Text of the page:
E-cigarettes: A New Demon to Face – by Dr. Larissa Al-Uar

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Dr. Larissa Al-Uar
Tobacco Free Jordan

Eight years ago, as a group of working mothers that decided to start Tobacco Free Jor-dan, we had no idea that our job will only become more and more challenging. With a very clear goal in mind to protect our children from second hand smoke and prevent them from becoming future nicotine addicts, we simply demanded the implementation of the Jordanian Health Law 47/2008 that tackles indoor smoking, sales to minors, and tobacco advertisement.

During our journey we learned that our government was amongst the first countries to sign and ratify (2004) the Framework Convention for Tobacco Control, better known as the FCTC. Our country can even boast to have had anti-tobacco laws and regulations in place as early as the 1970s, amended the law in 2008 and increased the fines in 2017, and the result? Far from satisfactory!

We have taken it upon ourselves to work as a grassroots movement, talking to children as young as four years old on the harms and exposure to second-hand smoke.

A Harsh Reality

Over the years, certain incidents stuck, as in they were never forgotten. For instance, a first grader in a remote village told me he smokes because it’s cheap. Another one told me that his grandad taught him how to smoke, to become a “man!” Little girls explained they take shisha puffs, “as mom and her friends light them up at home or at cafes.” As the laws became tougher in the civilized world, we started to suffer more from the pres-sure of the tobacco industry.

From Cigarettes to Shisha

During the lectures, the points raised by children and teenagers alike, changed over the years, indicating a change in what was available to them. Cigarettes became old news and the interest in shisha increased. The most important and incorrect point raised by adults and children alike was that shisha is not smoking. They think that molasses doesn’t contain tobacco and argued that it is basically a blend of fruit and honey!

When the Amman Municipality decided to ban shisha in restaurants in 2014, the uproar that resulted showed how influential the industry actually is. So as a result, the ban wasn’t implemented. Today, both licensed and unlicensed cafes and restaurants exist, with children as customers, or as part of the 62% helpless young passive smokers, sit-ting there with their addicted parents.

A New Herbal Nicotine: Midwakh

Then the topic of Midwakh appeared. A mother once called me because she found a “small pipe like device and a bottle with some green herbal stuff, like tea” in her 15-year-old son’s drawer. There was a regional anti-tobacco meeting going on at the same time, and I took this seemingly new device to the experts, to discover that it is common in the Gulf region. They explained that the “shredded herbs” were tobacco with nicotine concentrations that are about eight times stronger than regular tobacco!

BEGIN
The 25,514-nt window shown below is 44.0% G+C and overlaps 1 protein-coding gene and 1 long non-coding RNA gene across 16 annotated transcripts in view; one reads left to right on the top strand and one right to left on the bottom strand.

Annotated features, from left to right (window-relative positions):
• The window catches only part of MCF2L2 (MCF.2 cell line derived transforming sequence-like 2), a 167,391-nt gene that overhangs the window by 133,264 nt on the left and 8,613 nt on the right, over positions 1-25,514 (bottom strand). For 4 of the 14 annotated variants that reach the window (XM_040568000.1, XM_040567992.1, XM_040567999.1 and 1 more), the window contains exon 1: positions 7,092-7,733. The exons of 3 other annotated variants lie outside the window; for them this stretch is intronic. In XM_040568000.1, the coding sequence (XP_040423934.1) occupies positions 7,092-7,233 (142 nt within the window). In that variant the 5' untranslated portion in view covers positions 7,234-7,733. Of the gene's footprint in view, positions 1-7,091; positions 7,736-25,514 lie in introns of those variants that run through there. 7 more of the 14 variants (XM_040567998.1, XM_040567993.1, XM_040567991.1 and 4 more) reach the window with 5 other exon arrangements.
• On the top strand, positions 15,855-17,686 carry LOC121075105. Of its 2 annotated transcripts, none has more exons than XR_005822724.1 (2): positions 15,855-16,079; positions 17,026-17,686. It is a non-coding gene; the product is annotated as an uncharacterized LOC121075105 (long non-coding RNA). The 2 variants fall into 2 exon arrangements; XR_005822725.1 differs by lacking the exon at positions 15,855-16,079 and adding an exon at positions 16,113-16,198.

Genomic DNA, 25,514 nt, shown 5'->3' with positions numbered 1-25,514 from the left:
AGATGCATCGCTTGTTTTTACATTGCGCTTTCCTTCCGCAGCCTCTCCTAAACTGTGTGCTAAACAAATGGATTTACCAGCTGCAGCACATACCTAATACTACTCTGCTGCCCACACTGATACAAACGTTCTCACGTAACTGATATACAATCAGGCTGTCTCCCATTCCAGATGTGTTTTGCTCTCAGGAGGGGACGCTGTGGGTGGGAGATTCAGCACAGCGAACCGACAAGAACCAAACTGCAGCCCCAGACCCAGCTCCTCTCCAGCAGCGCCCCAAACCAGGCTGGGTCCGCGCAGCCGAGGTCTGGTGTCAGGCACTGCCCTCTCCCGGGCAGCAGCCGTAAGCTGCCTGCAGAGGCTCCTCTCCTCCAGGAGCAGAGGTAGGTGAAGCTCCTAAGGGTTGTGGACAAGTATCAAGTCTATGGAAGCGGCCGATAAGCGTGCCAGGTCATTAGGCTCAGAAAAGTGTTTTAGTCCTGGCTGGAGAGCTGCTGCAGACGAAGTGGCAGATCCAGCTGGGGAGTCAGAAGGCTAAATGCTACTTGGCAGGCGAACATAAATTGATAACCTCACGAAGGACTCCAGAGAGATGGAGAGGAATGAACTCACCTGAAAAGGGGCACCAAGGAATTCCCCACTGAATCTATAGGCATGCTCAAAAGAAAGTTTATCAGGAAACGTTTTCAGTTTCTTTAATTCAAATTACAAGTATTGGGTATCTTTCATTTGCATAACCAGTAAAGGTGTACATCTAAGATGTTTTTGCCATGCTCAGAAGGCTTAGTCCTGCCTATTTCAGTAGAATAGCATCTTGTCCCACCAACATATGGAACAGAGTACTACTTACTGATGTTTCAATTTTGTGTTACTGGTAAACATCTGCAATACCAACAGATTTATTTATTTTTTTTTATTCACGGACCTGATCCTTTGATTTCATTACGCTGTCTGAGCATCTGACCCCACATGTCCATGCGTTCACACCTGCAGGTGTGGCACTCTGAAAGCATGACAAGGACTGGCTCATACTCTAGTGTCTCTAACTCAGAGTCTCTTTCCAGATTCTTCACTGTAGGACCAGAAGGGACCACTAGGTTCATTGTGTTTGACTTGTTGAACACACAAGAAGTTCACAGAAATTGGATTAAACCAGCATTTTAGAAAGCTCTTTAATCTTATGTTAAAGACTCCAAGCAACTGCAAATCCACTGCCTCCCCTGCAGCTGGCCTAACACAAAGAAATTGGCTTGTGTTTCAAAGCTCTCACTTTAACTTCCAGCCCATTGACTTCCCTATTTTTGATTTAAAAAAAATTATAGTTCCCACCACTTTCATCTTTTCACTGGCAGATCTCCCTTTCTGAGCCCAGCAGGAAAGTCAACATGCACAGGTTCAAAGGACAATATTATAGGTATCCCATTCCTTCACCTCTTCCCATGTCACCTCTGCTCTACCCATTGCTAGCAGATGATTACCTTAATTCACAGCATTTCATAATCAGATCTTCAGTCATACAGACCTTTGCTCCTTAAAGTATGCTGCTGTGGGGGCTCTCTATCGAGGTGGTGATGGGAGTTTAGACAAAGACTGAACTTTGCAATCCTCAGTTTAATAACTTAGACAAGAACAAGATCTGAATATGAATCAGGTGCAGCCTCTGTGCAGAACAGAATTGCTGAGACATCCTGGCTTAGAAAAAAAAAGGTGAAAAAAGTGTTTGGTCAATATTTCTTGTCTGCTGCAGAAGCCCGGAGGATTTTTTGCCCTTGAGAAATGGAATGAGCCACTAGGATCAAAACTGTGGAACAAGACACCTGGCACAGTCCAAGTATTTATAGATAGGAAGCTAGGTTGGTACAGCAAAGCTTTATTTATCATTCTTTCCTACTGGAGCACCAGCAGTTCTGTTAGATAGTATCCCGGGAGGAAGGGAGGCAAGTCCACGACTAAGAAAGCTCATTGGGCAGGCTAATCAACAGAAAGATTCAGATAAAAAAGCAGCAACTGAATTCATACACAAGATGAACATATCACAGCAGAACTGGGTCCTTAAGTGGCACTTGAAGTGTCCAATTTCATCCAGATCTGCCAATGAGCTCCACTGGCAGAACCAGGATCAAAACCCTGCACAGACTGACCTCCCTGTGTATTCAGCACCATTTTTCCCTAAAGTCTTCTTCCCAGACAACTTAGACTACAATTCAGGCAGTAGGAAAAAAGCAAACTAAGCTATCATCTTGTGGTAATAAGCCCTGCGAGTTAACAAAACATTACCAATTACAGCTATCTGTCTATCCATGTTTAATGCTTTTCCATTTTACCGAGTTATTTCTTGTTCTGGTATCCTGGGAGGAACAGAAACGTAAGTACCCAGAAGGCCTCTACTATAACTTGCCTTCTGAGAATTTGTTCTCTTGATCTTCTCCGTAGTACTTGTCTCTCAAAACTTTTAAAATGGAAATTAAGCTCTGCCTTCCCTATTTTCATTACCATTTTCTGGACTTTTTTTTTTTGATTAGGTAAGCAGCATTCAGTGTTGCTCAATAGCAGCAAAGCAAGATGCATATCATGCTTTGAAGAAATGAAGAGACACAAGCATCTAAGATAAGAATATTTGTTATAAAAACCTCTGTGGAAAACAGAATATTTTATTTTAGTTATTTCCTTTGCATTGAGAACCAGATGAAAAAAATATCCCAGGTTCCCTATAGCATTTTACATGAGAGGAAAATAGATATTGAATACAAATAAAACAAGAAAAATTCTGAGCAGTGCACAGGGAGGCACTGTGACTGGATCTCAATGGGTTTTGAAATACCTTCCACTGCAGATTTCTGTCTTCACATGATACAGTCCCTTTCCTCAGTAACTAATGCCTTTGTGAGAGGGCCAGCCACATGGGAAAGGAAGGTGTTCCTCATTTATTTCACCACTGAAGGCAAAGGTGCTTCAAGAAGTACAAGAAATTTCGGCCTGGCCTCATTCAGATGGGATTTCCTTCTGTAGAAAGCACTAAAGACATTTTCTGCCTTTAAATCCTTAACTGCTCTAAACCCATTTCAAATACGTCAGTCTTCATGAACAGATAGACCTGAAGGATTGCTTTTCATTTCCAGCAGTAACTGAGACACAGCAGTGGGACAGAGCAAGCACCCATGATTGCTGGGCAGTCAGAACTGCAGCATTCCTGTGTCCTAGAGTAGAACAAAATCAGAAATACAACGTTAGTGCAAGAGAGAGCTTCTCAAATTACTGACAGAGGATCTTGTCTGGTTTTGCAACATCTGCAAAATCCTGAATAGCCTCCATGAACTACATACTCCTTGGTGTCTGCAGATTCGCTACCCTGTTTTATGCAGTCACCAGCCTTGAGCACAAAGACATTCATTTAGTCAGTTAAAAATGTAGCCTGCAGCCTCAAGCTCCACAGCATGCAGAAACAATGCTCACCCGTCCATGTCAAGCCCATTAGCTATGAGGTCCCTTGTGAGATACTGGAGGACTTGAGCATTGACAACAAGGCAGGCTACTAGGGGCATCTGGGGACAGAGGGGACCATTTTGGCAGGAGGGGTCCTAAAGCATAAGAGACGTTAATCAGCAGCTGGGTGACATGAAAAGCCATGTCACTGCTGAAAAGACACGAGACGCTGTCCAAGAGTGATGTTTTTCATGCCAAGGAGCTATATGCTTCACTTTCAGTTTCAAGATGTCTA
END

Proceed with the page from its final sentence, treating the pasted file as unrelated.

Taking the device with me to school lectures, I discovered something else. Children as young as 12 years old know what it is, explained its use to me, while the academic staff, like myself, had no clue that this existed. “When my friend and I go on Fridays to play cards and smoke shisha at the cafe, we see older kids smoking it. Not us, we didn’t try it,” tells me a 13-year-old, not seeing anything wrong in admitting spending his weekend smoking shisha at the cafe less than 50 meters away from his school. It is no wonder that we have the highest percentage of boys smoking in the EMRO, 33.9% (2014 GYS), as well as the highest ever smoking in youth, a staggering 45%!

When the product started to appear on cafe menus and in vicinity of the university, the Ministry of Health took action and the product was banned from the market, but we still find it sold under the table to the youth.

E-cigarettes and Vapes: A New Dangerous Trends

Just few months ago, I drove past three 12-year old boys, sharing a vape and proudly informing me that because smoking is unhealthy, they decided to use the vape, which is made of fruit and water. They bought it from a tobacco supply shop, and they pass it around as they can’t afford to buy one for each. This sight has become more and more common.

Large devices are being replaced by smaller, more discreet ones, where students can easily smoke discreetly in classrooms. Children have also been caught selling them to their peers, and as my teenage children tell me, everyone is vaping.

A Battle to Face

The battle is hard. Headlines appear in local newspapers claiming that e-cigarettes are “95% less harmful than smoking cigarettes,” cardiologists appearing on local television stations recommending it, radio shows interviewing people who say they smoke much less since they started vaping, Facebook users lashing out, with hundreds of comments piling up when anyone posts something against vaping; and thousands of people following “illegal” vape shops advertising and selling their “illegal “products. I just wonder, where is our youth heading? When the industry itself, admits that there is no proof that e-cigarettes help smokers quit and that dual use leads to stronger nicotine addiction, what will the outcome of legalization be? When experts expect that the number of male smokers will reach 85% by 2025, what future will Jordan have if anti-tobacco laws are not implemented?

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